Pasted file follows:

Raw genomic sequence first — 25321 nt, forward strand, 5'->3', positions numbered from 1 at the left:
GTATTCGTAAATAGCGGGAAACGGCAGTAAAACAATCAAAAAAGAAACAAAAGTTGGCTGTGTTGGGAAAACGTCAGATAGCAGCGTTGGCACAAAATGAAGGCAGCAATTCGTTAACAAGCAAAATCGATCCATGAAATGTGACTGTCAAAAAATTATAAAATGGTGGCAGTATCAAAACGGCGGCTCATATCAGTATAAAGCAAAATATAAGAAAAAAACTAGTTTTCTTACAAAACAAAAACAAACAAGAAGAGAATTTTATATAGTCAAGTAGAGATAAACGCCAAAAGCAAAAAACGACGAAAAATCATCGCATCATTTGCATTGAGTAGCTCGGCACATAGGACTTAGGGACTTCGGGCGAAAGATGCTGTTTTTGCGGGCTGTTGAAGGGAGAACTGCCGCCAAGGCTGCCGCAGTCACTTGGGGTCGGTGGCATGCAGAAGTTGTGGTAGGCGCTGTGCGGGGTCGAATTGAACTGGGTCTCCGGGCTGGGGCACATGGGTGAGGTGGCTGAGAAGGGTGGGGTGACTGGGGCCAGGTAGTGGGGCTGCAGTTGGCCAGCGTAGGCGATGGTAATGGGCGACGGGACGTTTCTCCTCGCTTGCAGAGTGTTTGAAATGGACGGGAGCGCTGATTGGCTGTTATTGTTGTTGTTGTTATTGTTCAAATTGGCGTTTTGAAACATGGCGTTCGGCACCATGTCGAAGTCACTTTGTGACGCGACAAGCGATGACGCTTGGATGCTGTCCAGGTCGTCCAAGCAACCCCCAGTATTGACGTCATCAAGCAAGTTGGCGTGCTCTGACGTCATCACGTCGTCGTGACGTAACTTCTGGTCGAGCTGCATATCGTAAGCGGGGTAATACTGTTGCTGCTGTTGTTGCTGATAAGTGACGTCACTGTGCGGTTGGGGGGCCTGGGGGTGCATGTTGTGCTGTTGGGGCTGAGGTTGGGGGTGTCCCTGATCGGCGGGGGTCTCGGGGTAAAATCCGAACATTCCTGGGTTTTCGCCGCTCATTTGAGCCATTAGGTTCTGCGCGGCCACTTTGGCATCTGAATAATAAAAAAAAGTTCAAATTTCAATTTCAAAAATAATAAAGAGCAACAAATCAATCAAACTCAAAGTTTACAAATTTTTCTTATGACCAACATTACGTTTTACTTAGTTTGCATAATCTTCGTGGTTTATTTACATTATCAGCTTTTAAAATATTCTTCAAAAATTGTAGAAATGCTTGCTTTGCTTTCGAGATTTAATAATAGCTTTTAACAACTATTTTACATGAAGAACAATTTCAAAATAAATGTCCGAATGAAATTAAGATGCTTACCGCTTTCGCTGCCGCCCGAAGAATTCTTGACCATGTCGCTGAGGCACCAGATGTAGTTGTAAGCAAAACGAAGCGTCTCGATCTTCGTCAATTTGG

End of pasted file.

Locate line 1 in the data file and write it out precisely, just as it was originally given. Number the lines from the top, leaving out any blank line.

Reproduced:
Raw genomic sequence first — 25321 nt, forward strand, 5'->3', positions numbered from 1 at the left: